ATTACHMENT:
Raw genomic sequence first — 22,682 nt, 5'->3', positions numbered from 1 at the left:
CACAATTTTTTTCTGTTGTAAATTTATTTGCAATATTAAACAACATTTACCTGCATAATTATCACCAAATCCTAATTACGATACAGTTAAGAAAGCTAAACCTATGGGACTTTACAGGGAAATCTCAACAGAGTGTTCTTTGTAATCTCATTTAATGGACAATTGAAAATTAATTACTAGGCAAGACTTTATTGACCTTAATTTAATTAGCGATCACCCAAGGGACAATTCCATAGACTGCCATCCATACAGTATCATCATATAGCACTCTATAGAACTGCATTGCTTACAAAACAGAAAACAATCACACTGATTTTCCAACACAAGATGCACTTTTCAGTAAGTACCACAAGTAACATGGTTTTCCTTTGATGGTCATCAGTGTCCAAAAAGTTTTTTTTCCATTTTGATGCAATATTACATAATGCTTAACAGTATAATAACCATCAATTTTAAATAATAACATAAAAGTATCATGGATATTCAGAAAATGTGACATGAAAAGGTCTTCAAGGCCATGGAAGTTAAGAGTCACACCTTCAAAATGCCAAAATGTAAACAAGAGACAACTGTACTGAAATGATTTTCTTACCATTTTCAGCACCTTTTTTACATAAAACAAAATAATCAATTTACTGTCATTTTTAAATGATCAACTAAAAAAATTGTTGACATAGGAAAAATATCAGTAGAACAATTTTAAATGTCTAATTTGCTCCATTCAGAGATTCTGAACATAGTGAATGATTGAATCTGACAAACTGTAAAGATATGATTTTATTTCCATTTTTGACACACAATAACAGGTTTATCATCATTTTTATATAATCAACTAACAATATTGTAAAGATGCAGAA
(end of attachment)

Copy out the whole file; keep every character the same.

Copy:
Raw genomic sequence first — 22,682 nt, 5'->3', positions numbered from 1 at the left:
CACAATTTTTTTCTGTTGTAAATTTATTTGCAATATTAAACAACATTTACCTGCATAATTATCACCAAATCCTAATTACGATACAGTTAAGAAAGCTAAACCTATGGGACTTTACAGGGAAATCTCAACAGAGTGTTCTTTGTAATCTCATTTAATGGACAATTGAAAATTAATTACTAGGCAAGACTTTATTGACCTTAATTTAATTAGCGATCACCCAAGGGACAATTCCATAGACTGCCATCCATACAGTATCATCATATAGCACTCTATAGAACTGCATTGCTTACAAAACAGAAAACAATCACACTGATTTTCCAACACAAGATGCACTTTTCAGTAAGTACCACAAGTAACATGGTTTTCCTTTGATGGTCATCAGTGTCCAAAAAGTTTTTTTTCCATTTTGATGCAATATTACATAATGCTTAACAGTATAATAACCATCAATTTTAAATAATAACATAAAAGTATCATGGATATTCAGAAAATGTGACATGAAAAGGTCTTCAAGGCCATGGAAGTTAAGAGTCACACCTTCAAAATGCCAAAATGTAAACAAGAGACAACTGTACTGAAATGATTTTCTTACCATTTTCAGCACCTTTTTTACATAAAACAAAATAATCAATTTACTGTCATTTTTAAATGATCAACTAAAAAAATTGTTGACATAGGAAAAATATCAGTAGAACAATTTTAAATGTCTAATTTGCTCCATTCAGAGATTCTGAACATAGTGAATGATTGAATCTGACAAACTGTAAAGATATGATTTTATTTCCATTTTTGACACACAATAACAGGTTTATCATCATTTTTATATAATCAACTAACAATATTGTAAAGATGCAGAA